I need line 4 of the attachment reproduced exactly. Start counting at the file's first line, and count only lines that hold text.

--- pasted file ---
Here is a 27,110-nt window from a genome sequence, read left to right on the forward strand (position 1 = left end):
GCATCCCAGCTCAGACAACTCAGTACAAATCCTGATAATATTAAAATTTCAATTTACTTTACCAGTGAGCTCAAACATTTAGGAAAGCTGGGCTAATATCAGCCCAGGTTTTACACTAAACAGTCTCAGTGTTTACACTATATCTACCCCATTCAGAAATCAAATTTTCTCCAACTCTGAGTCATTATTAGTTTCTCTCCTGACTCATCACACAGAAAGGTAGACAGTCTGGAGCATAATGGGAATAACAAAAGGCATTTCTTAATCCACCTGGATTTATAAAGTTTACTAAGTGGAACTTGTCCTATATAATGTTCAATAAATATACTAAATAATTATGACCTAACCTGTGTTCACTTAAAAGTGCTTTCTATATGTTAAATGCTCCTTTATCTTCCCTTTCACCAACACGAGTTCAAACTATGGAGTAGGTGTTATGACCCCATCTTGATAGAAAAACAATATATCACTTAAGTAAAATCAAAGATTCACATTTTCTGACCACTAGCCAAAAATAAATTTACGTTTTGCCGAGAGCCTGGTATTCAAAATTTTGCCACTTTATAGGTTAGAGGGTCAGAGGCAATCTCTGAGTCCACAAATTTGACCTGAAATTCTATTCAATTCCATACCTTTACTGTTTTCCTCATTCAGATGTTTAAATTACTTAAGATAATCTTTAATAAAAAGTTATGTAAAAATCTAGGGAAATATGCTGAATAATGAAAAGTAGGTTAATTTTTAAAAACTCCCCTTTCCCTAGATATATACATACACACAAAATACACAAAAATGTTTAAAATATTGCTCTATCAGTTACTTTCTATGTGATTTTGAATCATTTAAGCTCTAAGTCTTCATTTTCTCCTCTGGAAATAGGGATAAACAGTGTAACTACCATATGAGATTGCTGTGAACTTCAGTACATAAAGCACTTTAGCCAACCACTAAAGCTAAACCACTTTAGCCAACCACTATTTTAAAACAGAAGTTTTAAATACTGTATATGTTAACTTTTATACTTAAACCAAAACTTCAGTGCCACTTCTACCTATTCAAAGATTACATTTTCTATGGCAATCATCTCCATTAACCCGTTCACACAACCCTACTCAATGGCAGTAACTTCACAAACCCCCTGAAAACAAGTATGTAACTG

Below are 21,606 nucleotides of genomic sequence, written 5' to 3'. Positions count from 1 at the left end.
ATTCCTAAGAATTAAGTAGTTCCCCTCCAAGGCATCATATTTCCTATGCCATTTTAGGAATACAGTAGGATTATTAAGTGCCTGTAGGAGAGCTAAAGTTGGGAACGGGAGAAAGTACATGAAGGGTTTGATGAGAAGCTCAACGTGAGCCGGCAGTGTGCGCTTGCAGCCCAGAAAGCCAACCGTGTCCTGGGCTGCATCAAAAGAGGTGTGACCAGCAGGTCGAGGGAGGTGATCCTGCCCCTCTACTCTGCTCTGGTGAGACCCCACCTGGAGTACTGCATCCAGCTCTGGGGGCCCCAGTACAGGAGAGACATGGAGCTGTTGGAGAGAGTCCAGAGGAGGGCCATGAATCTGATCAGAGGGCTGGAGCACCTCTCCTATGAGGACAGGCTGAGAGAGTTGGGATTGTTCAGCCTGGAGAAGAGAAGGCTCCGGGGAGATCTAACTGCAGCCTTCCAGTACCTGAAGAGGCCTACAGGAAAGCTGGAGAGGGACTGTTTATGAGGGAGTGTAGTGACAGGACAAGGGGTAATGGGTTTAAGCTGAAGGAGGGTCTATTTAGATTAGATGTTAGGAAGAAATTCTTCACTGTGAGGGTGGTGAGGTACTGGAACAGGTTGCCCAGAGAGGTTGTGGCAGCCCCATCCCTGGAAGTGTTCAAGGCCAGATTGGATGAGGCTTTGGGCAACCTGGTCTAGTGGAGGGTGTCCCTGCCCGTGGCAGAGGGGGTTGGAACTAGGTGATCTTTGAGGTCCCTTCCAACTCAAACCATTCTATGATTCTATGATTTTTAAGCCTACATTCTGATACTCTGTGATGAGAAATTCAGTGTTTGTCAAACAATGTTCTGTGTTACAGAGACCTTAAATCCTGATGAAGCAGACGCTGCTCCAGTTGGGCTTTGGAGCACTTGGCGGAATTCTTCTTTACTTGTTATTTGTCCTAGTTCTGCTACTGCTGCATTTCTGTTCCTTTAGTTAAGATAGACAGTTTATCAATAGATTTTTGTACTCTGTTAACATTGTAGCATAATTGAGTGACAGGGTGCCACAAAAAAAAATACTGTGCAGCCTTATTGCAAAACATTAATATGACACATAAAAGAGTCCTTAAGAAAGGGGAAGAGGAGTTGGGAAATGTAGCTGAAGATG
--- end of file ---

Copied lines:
ATTCCTAAGAATTAAGTAGTTCCCCTCCAAGGCATCATATTTCCTATGCCATTTTAGGAATACAGTAGGATTATTAAGTGCCTGTAGGAGAGCTAAAGTTGGGAACGGGAGAAAGTACATGAAGGGTTTGATGAGAAGCTCAACGTGAGCCGGCAGTGTGCGCTTGCAGCCCAGAAAGCCAACCGTGTCCTGGGCTGCATCAAAAGAGGTGTGACCAGCAGGTCGAGGGAGGTGATCCTGCCCCTCTACTCTGCTCTGGTGAGACCCCACCTGGAGTACTGCATCCAGCTCTGGGGGCCCCAGTACAGGAGAGACATGGAGCTGTTGGAGAGAGTCCAGAGGAGGGCCATGAATCTGATCAGAGGGCTGGAGCACCTCTCCTATGAGGACAGGCTGAGAGAGTTGGGATTGTTCAGCCTGGAGAAGAGAAGGCTCCGGGGAGATCTAACTGCAGCCTTCCAGTACCTGAAGAGGCCTACAGGAAAGCTGGAGAGGGACTGTTTATGAGGGAGTGTAGTGACAGGACAAGGGGTAATGGGTTTAAGCTGAAGGAGGGTCTATTTAGATTAGATGTTAGGAAGAAATTCTTCACTGTGAGGGTGGTGAGGTACTGGAACAGGTTGCCCAGAGAGGTTGTGGCAGCCCCATCCCTGGAAGTGTTCAAGGCCAGATTGGATGAGGCTTTGGGCAACCTGGTCTAGTGGAGGGTGTCCCTGCCCGTGGCAGAGGGGGTTGGAACTAGGTGATCTTTGAGGTCCCTTCCAACTCAAACCATTCTATGATTCTATGATTTTTAAGCCTACATTCTGATACTCTGTGATGAGAAATTCAGTGTTTGTCAAACAATGTTCTGTGTTACAGAGACCTTAAATCCTGATGAAGCAGACGCTGCTCCAGTTGGGCTTTGGAGCACTTGGCGGAATTCTTCTTTACTTGTTATTTGTCCTAGTTCTGCTACTGCTGCATTTCTGTTCCTTTAGTTAAGATAGACAGTTTATCAATAGATTTTTGTACTCTGTTAACATTGTAGCATAATTGAGTGACAGGGTGCCACAAAAAAAAATACTGTGCAGCCTTATTGCAAAACATTAATATGACACATAAAAGAGTCCTTAAGAAAGGGGAAGAGGAGTTGGGAAATGTAGCTGAAGATG